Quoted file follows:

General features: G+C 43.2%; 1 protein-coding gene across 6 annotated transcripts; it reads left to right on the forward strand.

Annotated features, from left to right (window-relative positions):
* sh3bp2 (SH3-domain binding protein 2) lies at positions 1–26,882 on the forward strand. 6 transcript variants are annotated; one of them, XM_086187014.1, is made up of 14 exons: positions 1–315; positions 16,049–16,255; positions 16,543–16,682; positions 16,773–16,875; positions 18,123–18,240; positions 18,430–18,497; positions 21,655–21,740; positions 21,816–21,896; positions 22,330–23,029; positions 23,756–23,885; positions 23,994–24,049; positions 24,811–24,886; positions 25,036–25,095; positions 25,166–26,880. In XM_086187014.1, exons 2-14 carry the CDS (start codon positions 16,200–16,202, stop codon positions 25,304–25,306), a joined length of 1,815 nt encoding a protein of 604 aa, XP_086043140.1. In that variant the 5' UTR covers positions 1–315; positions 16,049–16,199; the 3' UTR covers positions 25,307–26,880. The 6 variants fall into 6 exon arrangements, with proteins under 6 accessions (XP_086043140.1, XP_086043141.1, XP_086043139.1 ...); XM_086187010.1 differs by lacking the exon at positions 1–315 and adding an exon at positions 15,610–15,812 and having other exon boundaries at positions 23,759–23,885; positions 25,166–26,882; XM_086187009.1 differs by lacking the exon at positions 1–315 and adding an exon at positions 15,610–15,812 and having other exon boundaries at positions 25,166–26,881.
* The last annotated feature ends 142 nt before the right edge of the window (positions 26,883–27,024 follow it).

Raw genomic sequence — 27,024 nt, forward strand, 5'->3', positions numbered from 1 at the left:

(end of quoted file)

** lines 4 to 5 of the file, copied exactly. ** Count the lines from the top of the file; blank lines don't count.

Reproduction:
* The last annotated feature ends 142 nt before the right edge of the window (positions 26,883–27,024 follow it).

Raw genomic sequence — 27,024 nt, forward strand, 5'->3', positions numbered from 1 at the left: